Geoff Williams was converted to the potential of e-bikes on a cycling holiday in Spain
Last year my wife and I booked places on a cycling tour of northern Spain. When asked to nominate our preferred choice of bike we both opted for conventional hybrid models. However, shortly before the start date our tour company asked if we would like to reconsider our decision, given that the majority of other participants had opted for electric-assisted cycles (e-bikes). My wife decided to make the switch but I chose to stick with my original decision.
This was based on two main considerations. Firstly, being reasonably fit at 68 years of age, I thought that I would be capable of completing the five-day, 260-kilometre ride comfortably. Accordingly, using an e-bike seemed like cheating – why go on a cycling holiday if you weren’t really doing genuine pedalling and getting the benefit of healthy exercise? Secondly, I was sure that an e-bike would be noisy and detract from the pleasure of cruising along quiet country lanes.
E-bikes will make it feasible for those who don’t consider themselves fit or able enough to ride conventional bikes to enjoy everyday cycling
It transpired that eight out of the eleven participants had selected e-bikes. Apart from myself, the other two ‘conventional’ riders were a fairly trim woman from Tennessee (who had been a competitive cyclist when younger) and her very fit teenage daughter.
The first day involved a fairly flat stage. My wife and I were able to ride comfortably and companionably side-by-side at an easy pace. However, somewhat worryingly, my wife on her e-bike glided effortlessly ahead on the few inclines that we encountered. The next days became progressively harder with increasingly steeper and longer climbs. By the final morning the ‘conventional’ trio had been well and truly ‘dropped’ by the e-bike peloton on climbs that went on for several kilometres. I struggled hopelessly in the distant rear. Fortunately, the lunch break brought salvation. One of the e-bikers decided to ride in the support van for the final 20 kilometres and I was able to commandeer her bike.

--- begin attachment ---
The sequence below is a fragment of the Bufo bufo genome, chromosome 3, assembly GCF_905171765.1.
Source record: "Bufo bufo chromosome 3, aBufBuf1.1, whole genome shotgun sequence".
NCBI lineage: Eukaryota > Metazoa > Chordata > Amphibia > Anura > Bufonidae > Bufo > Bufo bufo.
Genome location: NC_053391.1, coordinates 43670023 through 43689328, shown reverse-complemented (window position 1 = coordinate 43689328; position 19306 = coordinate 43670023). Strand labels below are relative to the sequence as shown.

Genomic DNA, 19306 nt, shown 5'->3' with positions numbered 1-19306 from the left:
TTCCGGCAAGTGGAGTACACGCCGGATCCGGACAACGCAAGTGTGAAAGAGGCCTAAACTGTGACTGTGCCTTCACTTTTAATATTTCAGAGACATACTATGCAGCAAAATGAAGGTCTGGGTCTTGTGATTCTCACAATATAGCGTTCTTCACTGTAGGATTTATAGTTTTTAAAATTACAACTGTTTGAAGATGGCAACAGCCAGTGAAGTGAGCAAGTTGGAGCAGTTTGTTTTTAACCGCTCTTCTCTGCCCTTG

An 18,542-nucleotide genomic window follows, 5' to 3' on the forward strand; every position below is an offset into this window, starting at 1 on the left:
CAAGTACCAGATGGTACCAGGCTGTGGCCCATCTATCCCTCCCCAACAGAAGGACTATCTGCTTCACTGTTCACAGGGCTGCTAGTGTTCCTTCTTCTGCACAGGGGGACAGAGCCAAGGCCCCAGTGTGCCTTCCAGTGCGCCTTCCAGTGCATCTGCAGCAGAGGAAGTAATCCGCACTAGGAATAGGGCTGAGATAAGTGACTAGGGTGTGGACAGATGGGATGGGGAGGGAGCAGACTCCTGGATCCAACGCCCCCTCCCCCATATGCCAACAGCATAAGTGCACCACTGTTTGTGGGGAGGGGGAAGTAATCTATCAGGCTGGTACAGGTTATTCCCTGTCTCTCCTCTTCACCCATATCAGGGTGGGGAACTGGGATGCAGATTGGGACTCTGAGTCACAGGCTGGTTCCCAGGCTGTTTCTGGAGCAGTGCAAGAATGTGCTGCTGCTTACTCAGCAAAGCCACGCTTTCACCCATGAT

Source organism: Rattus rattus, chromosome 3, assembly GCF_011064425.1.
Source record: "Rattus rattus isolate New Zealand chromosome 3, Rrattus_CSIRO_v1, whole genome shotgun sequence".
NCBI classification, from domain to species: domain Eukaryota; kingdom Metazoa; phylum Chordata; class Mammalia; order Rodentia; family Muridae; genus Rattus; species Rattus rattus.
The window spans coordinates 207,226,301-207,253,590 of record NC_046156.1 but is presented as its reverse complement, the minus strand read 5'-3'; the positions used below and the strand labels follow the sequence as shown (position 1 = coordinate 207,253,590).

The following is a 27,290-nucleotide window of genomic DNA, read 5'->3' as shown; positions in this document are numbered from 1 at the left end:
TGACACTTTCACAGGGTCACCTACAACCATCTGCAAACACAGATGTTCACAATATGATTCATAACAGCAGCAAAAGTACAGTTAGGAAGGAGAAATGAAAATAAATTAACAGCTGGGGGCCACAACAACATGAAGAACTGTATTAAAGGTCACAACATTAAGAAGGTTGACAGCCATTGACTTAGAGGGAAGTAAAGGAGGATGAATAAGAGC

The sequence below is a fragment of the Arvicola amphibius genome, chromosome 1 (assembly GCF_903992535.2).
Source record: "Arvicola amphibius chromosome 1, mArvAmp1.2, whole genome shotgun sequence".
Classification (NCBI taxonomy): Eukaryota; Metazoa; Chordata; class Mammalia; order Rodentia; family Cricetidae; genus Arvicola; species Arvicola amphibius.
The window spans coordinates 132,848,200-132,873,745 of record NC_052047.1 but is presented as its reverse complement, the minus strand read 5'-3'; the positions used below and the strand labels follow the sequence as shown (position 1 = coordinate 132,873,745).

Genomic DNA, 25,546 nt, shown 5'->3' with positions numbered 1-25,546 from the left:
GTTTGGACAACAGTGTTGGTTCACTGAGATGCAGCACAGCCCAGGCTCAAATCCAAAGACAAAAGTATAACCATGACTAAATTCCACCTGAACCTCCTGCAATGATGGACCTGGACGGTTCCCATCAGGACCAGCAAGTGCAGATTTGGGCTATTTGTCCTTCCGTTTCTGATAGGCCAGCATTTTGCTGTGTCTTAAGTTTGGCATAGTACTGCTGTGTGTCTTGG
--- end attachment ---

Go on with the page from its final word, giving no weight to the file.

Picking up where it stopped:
The electric-assisted afternoon ride was pure bliss! The e-bike in basic mode still required a fair degree of pedalling because of its heavy weight, thus confounding my view that it wouldn’t provide proper exercise. Switching into higher assist modes made all the climbs comfortable and easily achievable for somebody of my age and clearly dubious fitness. I switched into Turbo – the highest assist level – on one climb and was amazed by the boost involved, suggesting that an e-bike would make easy work of even the steepest gradient that most recreational cyclists would normally attempt. In addition, the e-bike made only the gentlest of whirring noises in all modes and so my fears of noise pollution were also totally unfounded.
Am I converted to e-bikes? Definitely! Electric-assist will allow senior citizens to extend their cycling capabilities much deeper into old age and will make it far easier for recreational bikers to appreciate and enjoy longer or more challenging routes. E-bikes will also make it feasible for those who currently do not consider themselves fit or able enough to ride conventional bikes to become involved in everyday cycling.